Given your dislike of the Debussy piano roll (performed by whomever) your opinion seems consistent. Really, there's nothing to talk about, but I wanted to point out that she performed this on a period instrument (replica).


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Re: Debussy Piano Roll of Claire De Lune. Very interesting!! [Re: pianoloverus] #1312385
11/25/09 07:58 PM
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Originally Posted by pianoloverus
Originally Posted by SlatterFan
In my opinion, Debussy is not representing an organ, more a general sense of majesty, grandeur, awe, of a large, wondrous thing interacting dramatically with a large body of water. And when a large structure emerges from the sea, and when it sinks back again, there's water falling, rippling, sprinkling, not a perfect silkiness. Debussy, you beaut! You've sold me on slightly breaking those chords.


The rolling of the chords is a technique pianists of a certain era used on all music. I don't think it has anything to do with water.

I almost agree with your first sentence in general, but surely Debussy followed his own path and refused to follow the conventions of his era? That has always been my impression of him based on his written opinions and compositions, and now his recordings. Where are the rolled chords in Danseuses de Delphes, that "pianists of a certain era used on all music"? There are absolutely none in Debussy's recording. In La cathédrale engloutie, where are the rolled chords where the cathedral is above the surface (bars 28-40)? Nowhere; only when the cathedral is rising or sinking are chords broken. I can sometimes over-analyse things, but I honestly don't think I'm doing that here. There are specific things in these recordings that are strengthening my view of Debussy as a meticulous craftsman where very little is unplanned, or the product of tradition or the trends of the time.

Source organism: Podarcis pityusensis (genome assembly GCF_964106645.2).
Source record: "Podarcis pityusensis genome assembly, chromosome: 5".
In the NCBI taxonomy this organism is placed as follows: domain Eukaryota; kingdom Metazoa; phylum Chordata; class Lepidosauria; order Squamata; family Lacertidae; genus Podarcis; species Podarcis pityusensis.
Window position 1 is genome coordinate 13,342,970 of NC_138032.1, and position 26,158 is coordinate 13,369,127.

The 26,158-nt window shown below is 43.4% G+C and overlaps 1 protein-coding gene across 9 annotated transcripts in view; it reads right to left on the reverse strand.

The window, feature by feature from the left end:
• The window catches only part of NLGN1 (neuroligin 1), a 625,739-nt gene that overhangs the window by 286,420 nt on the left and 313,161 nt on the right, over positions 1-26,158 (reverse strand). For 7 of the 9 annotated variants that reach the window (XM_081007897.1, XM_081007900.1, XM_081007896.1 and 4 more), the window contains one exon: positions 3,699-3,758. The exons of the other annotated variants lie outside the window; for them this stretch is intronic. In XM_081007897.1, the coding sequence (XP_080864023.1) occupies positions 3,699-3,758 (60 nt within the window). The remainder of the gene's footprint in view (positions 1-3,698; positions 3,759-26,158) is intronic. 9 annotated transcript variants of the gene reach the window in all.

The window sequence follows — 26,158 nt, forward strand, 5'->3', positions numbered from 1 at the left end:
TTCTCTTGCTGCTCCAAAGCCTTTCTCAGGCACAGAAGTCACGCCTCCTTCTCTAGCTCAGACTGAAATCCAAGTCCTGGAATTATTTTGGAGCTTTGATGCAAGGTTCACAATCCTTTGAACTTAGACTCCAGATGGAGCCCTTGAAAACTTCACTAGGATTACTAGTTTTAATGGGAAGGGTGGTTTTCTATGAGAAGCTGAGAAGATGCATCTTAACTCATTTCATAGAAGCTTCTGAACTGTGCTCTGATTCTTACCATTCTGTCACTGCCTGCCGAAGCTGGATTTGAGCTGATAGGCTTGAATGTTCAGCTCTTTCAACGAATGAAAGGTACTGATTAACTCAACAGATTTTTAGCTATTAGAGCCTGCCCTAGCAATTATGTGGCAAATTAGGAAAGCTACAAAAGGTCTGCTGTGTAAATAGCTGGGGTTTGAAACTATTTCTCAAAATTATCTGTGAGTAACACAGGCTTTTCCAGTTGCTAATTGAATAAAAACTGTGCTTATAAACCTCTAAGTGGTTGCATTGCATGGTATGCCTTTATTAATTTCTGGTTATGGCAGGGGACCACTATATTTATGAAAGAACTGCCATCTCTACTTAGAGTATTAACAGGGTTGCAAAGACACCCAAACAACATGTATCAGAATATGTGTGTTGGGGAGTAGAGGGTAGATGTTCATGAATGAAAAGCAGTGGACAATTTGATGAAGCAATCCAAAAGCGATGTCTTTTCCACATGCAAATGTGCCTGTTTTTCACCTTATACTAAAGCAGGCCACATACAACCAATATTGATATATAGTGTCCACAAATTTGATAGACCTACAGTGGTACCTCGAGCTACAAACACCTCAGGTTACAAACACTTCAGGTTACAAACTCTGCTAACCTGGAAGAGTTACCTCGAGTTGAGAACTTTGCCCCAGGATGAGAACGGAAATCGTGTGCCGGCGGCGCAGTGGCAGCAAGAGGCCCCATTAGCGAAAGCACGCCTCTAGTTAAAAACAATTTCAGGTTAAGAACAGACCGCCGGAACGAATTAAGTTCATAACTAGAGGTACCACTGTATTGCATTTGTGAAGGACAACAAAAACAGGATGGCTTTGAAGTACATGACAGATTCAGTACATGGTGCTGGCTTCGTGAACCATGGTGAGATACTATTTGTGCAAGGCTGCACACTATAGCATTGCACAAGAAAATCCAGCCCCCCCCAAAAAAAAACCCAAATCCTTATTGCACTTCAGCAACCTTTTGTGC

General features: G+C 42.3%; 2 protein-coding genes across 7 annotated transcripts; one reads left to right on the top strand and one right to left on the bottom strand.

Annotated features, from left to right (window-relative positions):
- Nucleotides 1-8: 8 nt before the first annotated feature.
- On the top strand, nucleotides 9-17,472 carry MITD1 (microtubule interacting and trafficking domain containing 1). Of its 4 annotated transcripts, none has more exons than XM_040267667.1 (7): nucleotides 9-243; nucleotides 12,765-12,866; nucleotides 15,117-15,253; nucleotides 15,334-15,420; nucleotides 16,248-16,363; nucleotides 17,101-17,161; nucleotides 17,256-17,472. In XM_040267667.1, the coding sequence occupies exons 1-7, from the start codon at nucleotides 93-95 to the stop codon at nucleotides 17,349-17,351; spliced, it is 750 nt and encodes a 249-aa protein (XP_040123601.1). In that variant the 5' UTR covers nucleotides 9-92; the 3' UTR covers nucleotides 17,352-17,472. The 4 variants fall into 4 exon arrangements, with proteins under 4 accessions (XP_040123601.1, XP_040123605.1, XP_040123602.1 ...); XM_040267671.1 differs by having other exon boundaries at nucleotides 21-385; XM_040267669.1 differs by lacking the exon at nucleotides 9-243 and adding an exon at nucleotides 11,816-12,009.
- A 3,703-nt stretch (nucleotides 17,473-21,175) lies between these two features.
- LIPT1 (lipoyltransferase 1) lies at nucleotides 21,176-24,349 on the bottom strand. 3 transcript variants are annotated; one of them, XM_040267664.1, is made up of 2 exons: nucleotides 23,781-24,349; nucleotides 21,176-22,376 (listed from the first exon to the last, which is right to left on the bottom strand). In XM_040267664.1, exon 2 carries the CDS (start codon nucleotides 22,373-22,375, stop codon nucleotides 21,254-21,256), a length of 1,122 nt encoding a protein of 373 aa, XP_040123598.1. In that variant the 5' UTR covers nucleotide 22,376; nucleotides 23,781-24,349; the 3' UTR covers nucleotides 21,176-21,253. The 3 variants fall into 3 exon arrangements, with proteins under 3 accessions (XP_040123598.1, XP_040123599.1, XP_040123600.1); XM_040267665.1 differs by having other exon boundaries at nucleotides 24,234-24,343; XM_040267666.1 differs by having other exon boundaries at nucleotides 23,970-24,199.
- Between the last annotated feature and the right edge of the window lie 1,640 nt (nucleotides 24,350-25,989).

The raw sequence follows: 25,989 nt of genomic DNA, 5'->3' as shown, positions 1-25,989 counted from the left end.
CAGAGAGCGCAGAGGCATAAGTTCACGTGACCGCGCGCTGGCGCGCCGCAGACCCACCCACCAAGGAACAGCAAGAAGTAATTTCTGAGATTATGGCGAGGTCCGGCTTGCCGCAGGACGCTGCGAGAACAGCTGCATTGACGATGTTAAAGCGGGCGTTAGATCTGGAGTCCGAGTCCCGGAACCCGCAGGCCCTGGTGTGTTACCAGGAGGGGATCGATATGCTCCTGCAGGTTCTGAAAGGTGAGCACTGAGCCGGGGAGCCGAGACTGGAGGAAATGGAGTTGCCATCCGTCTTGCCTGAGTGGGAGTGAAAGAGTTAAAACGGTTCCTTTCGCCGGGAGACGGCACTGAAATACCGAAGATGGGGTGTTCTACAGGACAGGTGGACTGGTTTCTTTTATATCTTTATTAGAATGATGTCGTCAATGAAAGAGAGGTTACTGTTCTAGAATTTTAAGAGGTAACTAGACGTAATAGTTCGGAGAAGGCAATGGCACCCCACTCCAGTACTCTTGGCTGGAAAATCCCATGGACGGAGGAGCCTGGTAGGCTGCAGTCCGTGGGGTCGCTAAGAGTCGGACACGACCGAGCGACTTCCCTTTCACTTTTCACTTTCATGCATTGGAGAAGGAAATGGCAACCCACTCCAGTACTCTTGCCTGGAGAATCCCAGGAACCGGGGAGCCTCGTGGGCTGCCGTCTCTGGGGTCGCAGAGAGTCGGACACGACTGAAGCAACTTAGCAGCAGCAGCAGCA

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Re: Debussy Piano Roll of Claire De Lune. Very interesting!! [Re: Fataliac] #1312400
11/25/09 08:23 PM
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@Fataliac: Many thanks; I've just finished listening to all the recordings. Fascinating stuff! With pieces like Le vent dans la pleine and La danse de Puck, while I enjoyed hearing the composer's take on them, I prefer Gieseking's recordings (1953, EMI, very good quality mono). Thanks to a direct comparison, I can hear how Gieseking's more sparing use of the pedal in Le vent dans la pleine succeeds in making the atmosphere more windy and vivid. The wind shifting direction in the grasses and intensifying just doesn't quite work the same when there's too much pedal. I think if Debussy had heard Gieseking play some of these pieces, he might have been impressed and a bit humbled. smile